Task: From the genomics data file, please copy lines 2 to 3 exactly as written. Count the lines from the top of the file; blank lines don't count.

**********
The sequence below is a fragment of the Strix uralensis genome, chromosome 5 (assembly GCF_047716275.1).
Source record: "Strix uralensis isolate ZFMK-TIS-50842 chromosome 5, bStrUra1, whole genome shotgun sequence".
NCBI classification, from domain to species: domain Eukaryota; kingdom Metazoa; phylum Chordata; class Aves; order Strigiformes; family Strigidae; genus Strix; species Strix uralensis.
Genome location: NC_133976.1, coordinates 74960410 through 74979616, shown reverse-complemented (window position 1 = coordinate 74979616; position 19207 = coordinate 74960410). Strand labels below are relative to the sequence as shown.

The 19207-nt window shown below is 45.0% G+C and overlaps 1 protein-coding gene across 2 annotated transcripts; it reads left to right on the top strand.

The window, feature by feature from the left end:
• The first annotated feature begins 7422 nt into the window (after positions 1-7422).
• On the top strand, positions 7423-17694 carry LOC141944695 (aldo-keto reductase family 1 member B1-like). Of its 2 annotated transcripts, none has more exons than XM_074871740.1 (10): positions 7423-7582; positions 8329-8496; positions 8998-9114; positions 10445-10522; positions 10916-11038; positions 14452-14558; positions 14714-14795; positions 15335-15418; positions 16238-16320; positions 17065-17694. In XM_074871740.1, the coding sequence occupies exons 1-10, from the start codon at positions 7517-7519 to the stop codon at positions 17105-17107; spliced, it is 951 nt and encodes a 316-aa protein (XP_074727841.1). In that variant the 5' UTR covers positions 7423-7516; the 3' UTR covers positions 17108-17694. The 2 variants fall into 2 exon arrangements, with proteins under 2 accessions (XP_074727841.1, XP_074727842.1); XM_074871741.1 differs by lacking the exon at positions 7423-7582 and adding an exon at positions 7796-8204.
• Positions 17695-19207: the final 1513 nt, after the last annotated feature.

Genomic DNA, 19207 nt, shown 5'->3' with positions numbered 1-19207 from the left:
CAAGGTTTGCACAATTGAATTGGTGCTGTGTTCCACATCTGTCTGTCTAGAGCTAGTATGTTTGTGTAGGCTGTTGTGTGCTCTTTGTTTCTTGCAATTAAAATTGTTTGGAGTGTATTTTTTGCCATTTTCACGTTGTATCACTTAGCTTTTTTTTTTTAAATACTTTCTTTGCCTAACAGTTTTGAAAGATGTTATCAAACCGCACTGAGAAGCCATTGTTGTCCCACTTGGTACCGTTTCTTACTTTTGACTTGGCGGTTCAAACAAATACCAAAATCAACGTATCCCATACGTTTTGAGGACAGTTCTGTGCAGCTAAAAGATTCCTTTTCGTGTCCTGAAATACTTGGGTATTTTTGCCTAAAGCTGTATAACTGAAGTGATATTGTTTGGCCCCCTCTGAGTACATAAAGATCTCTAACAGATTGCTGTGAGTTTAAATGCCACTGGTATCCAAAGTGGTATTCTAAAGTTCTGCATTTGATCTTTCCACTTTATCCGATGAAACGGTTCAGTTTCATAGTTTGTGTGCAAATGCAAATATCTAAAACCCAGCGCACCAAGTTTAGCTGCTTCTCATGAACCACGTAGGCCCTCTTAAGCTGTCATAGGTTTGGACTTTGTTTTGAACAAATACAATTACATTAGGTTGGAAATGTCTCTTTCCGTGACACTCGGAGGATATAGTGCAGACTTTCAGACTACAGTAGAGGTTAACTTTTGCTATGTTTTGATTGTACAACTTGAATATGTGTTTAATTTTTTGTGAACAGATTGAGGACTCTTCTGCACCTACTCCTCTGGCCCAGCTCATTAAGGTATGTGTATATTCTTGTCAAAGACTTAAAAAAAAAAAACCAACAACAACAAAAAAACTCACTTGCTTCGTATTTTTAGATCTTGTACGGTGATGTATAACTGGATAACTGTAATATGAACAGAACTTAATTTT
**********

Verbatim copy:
Source record: "Strix uralensis isolate ZFMK-TIS-50842 chromosome 5, bStrUra1, whole genome shotgun sequence".
NCBI classification, from domain to species: domain Eukaryota; kingdom Metazoa; phylum Chordata; class Aves; order Strigiformes; family Strigidae; genus Strix; species Strix uralensis.